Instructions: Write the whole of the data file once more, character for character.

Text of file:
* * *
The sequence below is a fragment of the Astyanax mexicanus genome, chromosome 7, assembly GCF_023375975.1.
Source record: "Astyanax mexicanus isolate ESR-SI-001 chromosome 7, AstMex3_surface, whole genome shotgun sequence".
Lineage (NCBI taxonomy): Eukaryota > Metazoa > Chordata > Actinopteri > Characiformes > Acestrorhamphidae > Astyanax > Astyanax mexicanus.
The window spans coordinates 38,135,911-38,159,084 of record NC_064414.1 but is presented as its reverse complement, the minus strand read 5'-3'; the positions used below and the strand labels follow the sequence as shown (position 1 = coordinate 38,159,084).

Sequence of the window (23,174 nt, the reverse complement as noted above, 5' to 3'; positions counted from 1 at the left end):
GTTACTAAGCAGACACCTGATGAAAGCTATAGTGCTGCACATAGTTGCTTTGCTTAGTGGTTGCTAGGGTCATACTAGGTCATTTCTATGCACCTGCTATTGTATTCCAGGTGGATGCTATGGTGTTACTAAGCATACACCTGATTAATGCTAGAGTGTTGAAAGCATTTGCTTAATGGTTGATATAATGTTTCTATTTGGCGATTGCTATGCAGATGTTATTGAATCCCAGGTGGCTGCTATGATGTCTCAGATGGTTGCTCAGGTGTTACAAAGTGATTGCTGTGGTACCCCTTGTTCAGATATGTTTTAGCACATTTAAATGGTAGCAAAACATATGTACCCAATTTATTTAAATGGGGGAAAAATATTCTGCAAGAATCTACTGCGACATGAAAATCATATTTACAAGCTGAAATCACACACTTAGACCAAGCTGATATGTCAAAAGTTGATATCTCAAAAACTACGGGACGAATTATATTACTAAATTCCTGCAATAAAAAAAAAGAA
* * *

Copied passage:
The sequence below is a fragment of the Astyanax mexicanus genome, chromosome 7, assembly GCF_023375975.1.
Source record: "Astyanax mexicanus isolate ESR-SI-001 chromosome 7, AstMex3_surface, whole genome shotgun sequence".
Lineage (NCBI taxonomy): Eukaryota > Metazoa > Chordata > Actinopteri > Characiformes > Acestrorhamphidae > Astyanax > Astyanax mexicanus.
The window spans coordinates 38,135,911-38,159,084 of record NC_064414.1 but is presented as its reverse complement, the minus strand read 5'-3'; the positions used below and the strand labels follow the sequence as shown (position 1 = coordinate 38,159,084).

Sequence of the window (23,174 nt, the reverse complement as noted above, 5' to 3'; positions counted from 1 at the left end):
GTTACTAAGCAGACACCTGATGAAAGCTATAGTGCTGCACATAGTTGCTTTGCTTAGTGGTTGCTAGGGTCATACTAGGTCATTTCTATGCACCTGCTATTGTATTCCAGGTGGATGCTATGGTGTTACTAAGCATACACCTGATTAATGCTAGAGTGTTGAAAGCATTTGCTTAATGGTTGATATAATGTTTCTATTTGGCGATTGCTATGCAGATGTTATTGAATCCCAGGTGGCTGCTATGATGTCTCAGATGGTTGCTCAGGTGTTACAAAGTGATTGCTGTGGTACCCCTTGTTCAGATATGTTTTAGCACATTTAAATGGTAGCAAAACATATGTACCCAATTTATTTAAATGGGGGAAAAATATTCTGCAAGAATCTACTGCGACATGAAAATCATATTTACAAGCTGAAATCACACACTTAGACCAAGCTGATATGTCAAAAGTTGATATCTCAAAAACTACGGGACGAATTATATTACTAAATTCCTGCAATAAAAAAAAAGAA